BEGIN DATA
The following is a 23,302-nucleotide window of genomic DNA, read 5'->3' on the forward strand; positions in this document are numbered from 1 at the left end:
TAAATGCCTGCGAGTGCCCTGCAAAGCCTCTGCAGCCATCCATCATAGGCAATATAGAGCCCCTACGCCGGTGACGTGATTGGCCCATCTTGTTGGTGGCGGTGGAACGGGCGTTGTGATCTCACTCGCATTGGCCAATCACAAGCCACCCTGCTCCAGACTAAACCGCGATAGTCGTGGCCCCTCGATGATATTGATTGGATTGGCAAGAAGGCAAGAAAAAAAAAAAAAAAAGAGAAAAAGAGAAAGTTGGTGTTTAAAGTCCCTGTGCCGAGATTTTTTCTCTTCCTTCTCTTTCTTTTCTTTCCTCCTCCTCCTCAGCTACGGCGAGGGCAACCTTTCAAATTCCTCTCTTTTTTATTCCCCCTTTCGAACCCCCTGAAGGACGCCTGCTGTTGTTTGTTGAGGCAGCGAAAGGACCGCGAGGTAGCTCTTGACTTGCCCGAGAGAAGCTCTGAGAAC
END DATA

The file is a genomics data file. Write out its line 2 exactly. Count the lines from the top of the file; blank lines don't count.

TAAATGCCTGCGAGTGCCCTGCAAAGCCTCTGCAGCCATCCATCATAGGCAATATAGAGCCCCTACGCCGGTGACGTGATTGGCCCATCTTGTTGGTGGCGGTGGAACGGGCGTTGTGATCTCACTCGCATTGGCCAATCACAAGCCACCCTGCTCCAGACTAAACCGCGATAGTCGTGGCCCCTCGATGATATTGATTGGATTGGCAAGAAGGCAAGAAAAAAAAAAAAAAAAGAGAAAAAGAGAAAGTTGGTGTTTAAAGTCCCTGTGCCGAGATTTTTTCTCTTCCTTCTCTTTCTTTTCTTTCCTCCTCCTCCTCAGCTACGGCGAGGGCAACCTTTCAAATTCCTCTCTTTTTTATTCCCCCTTTCGAACCCCCTGAAGGACGCCTGCTGTTGTTTGTTGAGGCAGCGAAAGGACCGCGAGGTAGCTCTTGACTTGCCCGAGAGAAGCTCTGAGAAC